I recently met a woman named Gail who grew up in a church that had a very distorted view of God. It gave her the impression that God was angry all the time. Since He was angry at pretty much everything, it ended up being hopeless to relate to Him or please Him. No matter what you did, at the end of the day He would still be angry.
Fortunately, Gail eventually met the true God, and it turned out He wasn’t mad at her after all. In fact, He embraced her, welcomed her home, and threw a big party for her. (See Luke 15 for the details.)
Although I’m generally an admirer of 18th-century preacher Jonathan Edwards, I’m not a big fan of his most famous sermon title: “Sinners in the Hands of an Angry God.” Can you imagine putting that on a church sign or billboard today? Definitely wouldn’t be politically correct.
But the main thing I don’t like about Edwards’ sermon title is that it gives the same false impression as Gail’s former church: God doesn’t just “get angry” from time to time, He’s angry by nature. Instead of just being mad at those who sin, He’s mad at everyone, all the time.
What could we call this warped view of God? As Edwards practically says in his sermon title, this is the ANGRY God. Since His anger never changes, you could put a scowling portrait of God on your wall. No matter what you did, the angry scowl would remain.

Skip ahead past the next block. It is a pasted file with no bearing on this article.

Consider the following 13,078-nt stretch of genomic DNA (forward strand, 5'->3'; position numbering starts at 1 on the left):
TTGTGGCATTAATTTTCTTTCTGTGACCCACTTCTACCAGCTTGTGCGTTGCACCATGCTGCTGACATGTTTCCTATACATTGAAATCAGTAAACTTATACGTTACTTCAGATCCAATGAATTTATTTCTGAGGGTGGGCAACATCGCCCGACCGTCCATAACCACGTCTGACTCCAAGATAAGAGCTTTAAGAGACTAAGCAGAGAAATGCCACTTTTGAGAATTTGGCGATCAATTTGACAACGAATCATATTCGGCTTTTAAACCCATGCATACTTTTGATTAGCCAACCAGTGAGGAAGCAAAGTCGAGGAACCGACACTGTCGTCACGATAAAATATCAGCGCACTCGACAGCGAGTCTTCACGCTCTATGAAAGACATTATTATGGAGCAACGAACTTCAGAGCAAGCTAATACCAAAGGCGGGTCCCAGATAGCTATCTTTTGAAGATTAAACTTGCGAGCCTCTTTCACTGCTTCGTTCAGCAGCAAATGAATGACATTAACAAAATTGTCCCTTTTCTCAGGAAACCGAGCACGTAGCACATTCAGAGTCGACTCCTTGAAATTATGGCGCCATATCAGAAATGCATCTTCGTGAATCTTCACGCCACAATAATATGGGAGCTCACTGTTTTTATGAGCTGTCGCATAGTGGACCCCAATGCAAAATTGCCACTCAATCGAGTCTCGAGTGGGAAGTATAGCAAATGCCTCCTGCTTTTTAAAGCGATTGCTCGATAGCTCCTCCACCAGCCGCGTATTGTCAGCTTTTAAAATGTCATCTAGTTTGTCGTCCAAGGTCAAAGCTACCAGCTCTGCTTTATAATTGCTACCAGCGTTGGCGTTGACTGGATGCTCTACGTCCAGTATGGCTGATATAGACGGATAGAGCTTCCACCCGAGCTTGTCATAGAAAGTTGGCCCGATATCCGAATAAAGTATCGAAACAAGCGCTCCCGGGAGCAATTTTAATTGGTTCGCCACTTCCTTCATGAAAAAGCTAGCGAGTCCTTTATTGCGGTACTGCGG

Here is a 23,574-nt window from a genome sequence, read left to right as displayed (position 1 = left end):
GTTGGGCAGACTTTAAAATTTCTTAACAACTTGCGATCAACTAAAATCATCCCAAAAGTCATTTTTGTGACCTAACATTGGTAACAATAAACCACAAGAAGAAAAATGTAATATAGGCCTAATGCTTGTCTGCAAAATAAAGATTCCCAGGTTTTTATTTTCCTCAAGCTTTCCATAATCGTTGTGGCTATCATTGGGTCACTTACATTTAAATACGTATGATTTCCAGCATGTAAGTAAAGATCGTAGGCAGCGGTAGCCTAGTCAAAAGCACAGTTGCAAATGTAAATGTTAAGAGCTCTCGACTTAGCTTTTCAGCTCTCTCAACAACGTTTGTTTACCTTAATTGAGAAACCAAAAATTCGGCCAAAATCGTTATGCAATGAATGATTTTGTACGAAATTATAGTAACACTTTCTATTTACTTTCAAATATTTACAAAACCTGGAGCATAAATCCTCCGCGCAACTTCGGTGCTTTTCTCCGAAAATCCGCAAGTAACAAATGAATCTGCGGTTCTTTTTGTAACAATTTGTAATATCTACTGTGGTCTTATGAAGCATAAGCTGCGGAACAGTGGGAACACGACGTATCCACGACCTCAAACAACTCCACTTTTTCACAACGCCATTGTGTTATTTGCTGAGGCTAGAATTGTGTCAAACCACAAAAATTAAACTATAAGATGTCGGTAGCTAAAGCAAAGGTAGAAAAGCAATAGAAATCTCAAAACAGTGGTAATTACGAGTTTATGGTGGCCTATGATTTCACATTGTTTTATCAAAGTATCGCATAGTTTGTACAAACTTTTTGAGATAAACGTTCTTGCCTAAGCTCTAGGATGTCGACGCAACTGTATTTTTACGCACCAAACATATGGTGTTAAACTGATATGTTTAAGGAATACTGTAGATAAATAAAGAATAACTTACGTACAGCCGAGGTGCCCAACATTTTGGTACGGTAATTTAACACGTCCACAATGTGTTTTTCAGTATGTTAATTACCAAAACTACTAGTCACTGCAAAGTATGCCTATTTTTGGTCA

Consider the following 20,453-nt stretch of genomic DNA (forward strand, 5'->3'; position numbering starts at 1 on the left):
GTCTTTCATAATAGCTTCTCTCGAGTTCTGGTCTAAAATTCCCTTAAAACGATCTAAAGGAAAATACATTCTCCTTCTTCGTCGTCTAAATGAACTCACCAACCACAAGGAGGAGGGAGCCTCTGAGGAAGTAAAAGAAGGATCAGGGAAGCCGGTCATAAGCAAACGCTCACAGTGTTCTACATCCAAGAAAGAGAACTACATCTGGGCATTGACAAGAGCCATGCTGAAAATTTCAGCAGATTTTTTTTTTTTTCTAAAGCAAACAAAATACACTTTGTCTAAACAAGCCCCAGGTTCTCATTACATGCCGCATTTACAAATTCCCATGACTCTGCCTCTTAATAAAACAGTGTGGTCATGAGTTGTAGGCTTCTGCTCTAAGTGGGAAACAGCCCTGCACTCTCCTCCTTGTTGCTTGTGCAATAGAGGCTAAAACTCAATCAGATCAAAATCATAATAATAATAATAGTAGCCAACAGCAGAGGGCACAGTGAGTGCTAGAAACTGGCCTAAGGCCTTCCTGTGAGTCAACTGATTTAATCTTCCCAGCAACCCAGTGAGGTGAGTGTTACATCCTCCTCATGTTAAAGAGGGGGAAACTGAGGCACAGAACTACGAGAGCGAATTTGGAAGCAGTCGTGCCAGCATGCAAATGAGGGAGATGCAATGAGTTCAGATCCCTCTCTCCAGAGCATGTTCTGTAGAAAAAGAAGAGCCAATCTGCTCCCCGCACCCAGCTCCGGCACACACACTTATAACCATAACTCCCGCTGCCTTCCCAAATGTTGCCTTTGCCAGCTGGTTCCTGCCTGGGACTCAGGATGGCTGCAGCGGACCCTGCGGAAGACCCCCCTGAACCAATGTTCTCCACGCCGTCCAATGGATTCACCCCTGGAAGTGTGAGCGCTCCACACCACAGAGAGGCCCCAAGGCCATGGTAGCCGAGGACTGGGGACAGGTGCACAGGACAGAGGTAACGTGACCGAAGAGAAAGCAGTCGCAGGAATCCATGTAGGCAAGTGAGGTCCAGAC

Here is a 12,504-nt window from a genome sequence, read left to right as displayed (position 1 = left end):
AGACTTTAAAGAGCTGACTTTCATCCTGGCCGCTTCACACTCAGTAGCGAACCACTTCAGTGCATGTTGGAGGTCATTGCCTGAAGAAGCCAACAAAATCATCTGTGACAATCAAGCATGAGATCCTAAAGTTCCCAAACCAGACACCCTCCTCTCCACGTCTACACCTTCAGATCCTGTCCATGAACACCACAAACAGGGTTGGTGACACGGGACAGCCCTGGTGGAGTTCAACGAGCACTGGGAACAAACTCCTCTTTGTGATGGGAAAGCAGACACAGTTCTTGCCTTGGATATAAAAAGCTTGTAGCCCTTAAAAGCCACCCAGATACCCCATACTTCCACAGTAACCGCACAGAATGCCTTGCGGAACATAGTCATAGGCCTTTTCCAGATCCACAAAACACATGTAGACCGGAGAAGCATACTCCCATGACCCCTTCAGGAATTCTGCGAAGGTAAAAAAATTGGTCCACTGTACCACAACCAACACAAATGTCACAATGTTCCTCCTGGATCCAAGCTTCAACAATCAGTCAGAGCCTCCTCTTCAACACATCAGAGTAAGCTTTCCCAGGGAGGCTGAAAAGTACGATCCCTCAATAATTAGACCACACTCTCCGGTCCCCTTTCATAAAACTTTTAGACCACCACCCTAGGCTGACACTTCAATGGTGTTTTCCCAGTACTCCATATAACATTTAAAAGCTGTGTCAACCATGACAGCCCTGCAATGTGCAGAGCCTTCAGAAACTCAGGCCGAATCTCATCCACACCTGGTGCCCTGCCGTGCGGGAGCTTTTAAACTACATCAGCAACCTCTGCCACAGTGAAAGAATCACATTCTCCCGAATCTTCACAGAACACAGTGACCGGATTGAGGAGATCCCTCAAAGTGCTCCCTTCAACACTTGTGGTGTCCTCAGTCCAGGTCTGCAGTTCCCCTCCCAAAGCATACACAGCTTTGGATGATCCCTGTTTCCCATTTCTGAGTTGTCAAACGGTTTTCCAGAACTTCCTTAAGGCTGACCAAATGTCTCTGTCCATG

But oh how the pendulum has swung in our day. Thankfully, there are fewer and fewer churches that promote the ANGRY God theology. But sadly, we’ve adopted a perspective that is not much more accurate: the SMILING God.
Just as the ANGRY God never is happy about anything, the SMILING God never gets angry and never frowns. Everyone and everything is quite OK with Him. “Different strokes for different folks” is the theology of the day, and God could care less about people’s lifestyle choices. People’s behavior is their private, personal choice, after all, and who is God to interfere with their pursuit of happiness?
So if you’re a member of “The Church of the SMILING God,” you probably have a very different portrait on your wall—a God with a huge, unchanging grin.
How did we ever get to such a place, where we adopt a picture of God with an unchanging expression on His face? Is it because He’s actually an UNKNOWN God to us, like the God of the Athenians in Acts 17:23?
You see, if we don’t really know God, we’re prone to paint His picture with some kind of fixed expression that we’ve picked up from our church or some TV preacher. But that kind of God is not a real Person, He’s just a caricature.
The real God can be seen in the real Jesus. He certainly wasn’t the ANGRY God, but He did get angry at times—mostly at the hypocrisy of religious people. And despite some of the pictures of Him that we hang on our walls, Jesus wasn’t the SMILING God either. Yes, I’m sure He smiled, and I bet He smiled quite a lot. But He wasn’t always smiling, and I don’t think He’s always smiling at the SMILING Church today.
The God described in the Bible is a God who has emotions. He’s not angry about everything—far from it. But He’s not happy about everything either.
We may be uncomfortable with the fact that God has emotions. We’d rather put Him in a tight, predictable box. But He’s calling us to discard our tidy boxes and draw near to get to know Him better.
Be wary of any preacher who gives the impression that God is either ANGRY or SMILING at every person and every lifestyle present in a massive congregation or TV audience. Draw near, and find out what God is saying about you. He definitely will SMILE when you do.